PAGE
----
Why Roses?

“We can complain because rose bushes have thorns, or rejoice because thorns have roses.”

– Alphonse Karr, A Tour Round My Garden

The National Retail Federation projects that American consumers will spend an average of $143.56 on Valentine’s Day. Total spending is expected to reach some $19.6 billion.

Nineteen. Point. Six. Billion.

Let that sink in for a moment.

But how did red roses come to be the flower associated with red roses.

In Victorian England sharing emotions and affections was at best a difficult thing. It just was not considered acceptable to flirt openly and even some forms of conversation were frowned upon. The Victorians used bouquets of flowers to express feelings to their loved ones in a system that became known as “floriography.” There were even special dictionaries to guide one in the understanding of the meaning of certain types of flowers.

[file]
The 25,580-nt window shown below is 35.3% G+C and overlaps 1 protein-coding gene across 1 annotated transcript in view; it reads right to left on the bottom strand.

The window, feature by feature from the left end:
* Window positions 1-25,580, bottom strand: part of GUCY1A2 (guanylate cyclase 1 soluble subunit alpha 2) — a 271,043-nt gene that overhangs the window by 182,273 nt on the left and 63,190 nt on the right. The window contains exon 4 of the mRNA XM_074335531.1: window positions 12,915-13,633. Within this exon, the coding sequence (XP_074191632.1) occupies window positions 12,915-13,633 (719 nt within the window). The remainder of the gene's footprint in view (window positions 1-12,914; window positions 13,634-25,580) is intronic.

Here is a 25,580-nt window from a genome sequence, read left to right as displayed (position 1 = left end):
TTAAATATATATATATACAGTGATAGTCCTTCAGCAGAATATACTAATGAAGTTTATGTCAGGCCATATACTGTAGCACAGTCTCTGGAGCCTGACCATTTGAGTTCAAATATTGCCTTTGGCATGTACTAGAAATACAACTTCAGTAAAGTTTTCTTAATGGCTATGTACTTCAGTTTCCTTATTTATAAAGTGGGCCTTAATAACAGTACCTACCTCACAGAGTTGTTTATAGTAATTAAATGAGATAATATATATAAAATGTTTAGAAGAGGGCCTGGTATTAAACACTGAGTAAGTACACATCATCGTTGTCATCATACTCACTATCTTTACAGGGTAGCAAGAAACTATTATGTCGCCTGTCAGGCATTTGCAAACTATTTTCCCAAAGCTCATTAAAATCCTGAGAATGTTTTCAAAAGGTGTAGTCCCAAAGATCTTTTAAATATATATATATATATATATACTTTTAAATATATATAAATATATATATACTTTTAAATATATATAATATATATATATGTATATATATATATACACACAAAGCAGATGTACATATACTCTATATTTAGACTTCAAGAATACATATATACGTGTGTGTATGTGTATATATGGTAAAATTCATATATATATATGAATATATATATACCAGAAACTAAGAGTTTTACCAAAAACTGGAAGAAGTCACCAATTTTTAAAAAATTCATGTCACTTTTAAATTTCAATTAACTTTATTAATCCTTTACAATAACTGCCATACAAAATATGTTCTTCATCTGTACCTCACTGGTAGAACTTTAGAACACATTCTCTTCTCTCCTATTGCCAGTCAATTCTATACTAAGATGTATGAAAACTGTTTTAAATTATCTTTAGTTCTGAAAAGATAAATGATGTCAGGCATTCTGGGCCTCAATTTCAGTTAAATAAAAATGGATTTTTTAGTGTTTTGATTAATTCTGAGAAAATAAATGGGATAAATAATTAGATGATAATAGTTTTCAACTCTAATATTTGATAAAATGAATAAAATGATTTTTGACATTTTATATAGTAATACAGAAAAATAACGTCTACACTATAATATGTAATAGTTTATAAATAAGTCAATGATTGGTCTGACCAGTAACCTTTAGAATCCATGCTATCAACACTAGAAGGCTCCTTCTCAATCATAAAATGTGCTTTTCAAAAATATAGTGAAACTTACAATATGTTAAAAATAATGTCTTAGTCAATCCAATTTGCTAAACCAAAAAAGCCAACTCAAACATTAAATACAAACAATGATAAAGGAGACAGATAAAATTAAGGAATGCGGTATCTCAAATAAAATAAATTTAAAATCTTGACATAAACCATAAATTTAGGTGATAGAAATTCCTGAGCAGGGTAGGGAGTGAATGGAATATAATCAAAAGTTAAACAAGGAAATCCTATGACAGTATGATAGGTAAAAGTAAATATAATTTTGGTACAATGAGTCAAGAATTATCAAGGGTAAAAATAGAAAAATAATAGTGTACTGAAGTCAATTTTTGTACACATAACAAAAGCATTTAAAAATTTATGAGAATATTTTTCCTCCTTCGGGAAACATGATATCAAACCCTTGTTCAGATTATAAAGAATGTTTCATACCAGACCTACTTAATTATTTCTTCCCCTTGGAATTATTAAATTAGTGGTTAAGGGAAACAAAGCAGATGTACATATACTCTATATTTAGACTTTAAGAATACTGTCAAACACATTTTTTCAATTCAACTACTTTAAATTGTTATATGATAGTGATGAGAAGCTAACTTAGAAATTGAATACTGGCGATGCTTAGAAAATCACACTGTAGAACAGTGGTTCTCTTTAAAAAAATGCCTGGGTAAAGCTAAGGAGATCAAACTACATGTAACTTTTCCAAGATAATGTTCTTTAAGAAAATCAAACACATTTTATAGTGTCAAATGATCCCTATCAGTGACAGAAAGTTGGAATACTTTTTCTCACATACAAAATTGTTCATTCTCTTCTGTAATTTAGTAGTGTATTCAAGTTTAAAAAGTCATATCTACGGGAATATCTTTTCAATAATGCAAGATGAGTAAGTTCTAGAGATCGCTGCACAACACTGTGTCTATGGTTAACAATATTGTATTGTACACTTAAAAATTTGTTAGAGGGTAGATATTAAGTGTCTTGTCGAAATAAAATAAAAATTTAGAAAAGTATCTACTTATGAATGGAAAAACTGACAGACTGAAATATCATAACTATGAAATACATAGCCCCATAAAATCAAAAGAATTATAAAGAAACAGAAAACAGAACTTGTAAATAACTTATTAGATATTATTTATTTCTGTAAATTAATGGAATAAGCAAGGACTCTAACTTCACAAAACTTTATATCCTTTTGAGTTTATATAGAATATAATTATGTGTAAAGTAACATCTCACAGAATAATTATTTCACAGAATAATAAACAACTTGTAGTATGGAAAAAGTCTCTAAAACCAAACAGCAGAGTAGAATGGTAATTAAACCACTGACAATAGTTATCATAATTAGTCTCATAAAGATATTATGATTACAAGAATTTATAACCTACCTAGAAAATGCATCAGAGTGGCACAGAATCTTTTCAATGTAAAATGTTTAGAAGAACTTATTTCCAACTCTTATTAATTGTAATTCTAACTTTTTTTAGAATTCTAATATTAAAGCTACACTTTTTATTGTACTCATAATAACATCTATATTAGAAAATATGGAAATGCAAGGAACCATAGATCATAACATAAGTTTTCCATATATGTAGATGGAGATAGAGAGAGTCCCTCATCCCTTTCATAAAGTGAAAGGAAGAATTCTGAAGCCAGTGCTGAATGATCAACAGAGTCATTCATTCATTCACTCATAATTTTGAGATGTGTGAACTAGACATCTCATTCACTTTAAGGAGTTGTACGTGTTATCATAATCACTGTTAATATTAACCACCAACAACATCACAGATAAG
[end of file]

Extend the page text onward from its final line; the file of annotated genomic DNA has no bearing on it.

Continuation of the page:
During this time, roses became to be seen as a symbol of romantic affection.

Tomorrow, on Valentine’s Day, it’s Rose’s turn.

 Cover Photo by Clem Onojeghuo on Unsplash

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